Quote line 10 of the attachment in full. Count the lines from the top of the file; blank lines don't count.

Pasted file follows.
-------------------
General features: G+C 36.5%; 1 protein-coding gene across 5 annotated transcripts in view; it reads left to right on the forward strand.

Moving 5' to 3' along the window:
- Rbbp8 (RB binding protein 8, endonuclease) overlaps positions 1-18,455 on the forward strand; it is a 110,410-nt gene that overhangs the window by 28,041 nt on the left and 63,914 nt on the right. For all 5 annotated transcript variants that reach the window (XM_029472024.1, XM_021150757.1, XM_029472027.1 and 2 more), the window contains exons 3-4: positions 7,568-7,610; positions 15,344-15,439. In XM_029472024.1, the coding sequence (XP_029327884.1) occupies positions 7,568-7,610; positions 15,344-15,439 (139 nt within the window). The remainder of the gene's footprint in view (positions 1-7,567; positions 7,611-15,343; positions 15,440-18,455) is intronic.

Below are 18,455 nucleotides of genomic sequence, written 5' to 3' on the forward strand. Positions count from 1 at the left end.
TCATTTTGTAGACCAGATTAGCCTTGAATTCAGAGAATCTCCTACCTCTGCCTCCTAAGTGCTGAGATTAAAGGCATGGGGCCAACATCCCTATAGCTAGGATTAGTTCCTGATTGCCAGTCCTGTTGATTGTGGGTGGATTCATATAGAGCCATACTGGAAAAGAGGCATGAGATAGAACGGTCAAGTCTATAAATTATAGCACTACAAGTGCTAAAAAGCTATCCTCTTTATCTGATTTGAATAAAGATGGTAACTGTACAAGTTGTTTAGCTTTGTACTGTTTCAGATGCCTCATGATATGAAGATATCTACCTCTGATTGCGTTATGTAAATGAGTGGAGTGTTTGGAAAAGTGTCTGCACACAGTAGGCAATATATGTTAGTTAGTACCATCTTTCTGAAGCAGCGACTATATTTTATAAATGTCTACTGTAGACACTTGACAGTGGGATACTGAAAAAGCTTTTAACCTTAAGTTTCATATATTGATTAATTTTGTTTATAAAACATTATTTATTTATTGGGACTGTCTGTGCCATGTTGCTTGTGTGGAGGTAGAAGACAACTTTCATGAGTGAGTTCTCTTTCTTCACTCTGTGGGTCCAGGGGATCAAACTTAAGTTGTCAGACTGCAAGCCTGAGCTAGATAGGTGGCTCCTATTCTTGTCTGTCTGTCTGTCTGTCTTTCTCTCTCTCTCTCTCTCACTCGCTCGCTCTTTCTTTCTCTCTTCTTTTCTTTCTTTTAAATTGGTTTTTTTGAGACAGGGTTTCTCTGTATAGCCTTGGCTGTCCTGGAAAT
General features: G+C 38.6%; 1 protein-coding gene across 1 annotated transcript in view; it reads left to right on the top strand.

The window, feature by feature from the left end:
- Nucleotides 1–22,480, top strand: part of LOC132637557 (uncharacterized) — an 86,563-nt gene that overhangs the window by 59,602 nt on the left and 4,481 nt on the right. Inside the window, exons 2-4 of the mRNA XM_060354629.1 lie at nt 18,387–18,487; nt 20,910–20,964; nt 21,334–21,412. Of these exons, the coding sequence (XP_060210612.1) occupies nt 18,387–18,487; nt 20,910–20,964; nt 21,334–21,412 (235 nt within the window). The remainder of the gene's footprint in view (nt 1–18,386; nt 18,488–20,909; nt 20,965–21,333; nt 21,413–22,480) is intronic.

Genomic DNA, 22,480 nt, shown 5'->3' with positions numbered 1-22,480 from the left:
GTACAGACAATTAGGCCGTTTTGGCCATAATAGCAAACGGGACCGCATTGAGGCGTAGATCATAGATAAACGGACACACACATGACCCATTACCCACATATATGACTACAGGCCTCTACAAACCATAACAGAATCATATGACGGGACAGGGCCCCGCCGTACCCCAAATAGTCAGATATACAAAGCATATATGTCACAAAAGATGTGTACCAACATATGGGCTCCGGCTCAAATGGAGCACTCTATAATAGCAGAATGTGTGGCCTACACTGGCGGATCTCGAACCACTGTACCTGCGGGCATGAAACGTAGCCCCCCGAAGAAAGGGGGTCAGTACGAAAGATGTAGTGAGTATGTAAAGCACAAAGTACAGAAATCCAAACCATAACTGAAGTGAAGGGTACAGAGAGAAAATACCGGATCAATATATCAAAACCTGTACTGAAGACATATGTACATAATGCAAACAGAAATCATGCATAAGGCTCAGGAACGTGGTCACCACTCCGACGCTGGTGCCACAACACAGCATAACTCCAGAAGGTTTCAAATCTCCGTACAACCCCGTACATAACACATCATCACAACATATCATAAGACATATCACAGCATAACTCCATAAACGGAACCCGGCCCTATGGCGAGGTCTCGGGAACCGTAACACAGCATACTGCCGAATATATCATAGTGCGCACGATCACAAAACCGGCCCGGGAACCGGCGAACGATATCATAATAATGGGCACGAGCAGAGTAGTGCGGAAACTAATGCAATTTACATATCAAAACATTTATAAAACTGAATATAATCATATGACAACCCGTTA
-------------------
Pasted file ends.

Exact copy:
GTACAGACAATTAGGCCGTTTTGGCCATAATAGCAAACGGGACCGCATTGAGGCGTAGATCATAGATAAACGGACACACACATGACCCATTACCCACATATATGACTACAGGCCTCTACAAACCATAACAGAATCATATGACGGGACAGGGCCCCGCCGTACCCCAAATAGTCAGATATACAAAGCATATATGTCACAAAAGATGTGTACCAACATATGGGCTCCGGCTCAAATGGAGCACTCTATAATAGCAGAATGTGTGGCCTACACTGGCGGATCTCGAACCACTGTACCTGCGGGCATGAAACGTAGCCCCCCGAAGAAAGGGGGTCAGTACGAAAGATGTAGTGAGTATGTAAAGCACAAAGTACAGAAATCCAAACCATAACTGAAGTGAAGGGTACAGAGAGAAAATACCGGATCAATATATCAAAACCTGTACTGAAGACATATGTACATAATGCAAACAGAAATCATGCATAAGGCTCAGGAACGTGGTCACCACTCCGACGCTGGTGCCACAACACAGCATAACTCCAGAAGGTTTCAAATCTCCGTACAACCCCGTACATAACACATCATCACAACATATCATAAGACATATCACAGCATAACTCCATAAACGGAACCCGGCCCTATGGCGAGGTCTCGGGAACCGTAACACAGCATACTGCCGAATATATCATAGTGCGCACGATCACAAAACCGGCCCGGGAACCGGCGAACGATATCATAATAATGGGCACGAGCAGAGTAGTGCGGAAACTAATGCAATTTACATATCAAAACATTTATAAAACTGAATATAATCATATGACAACCCGTTA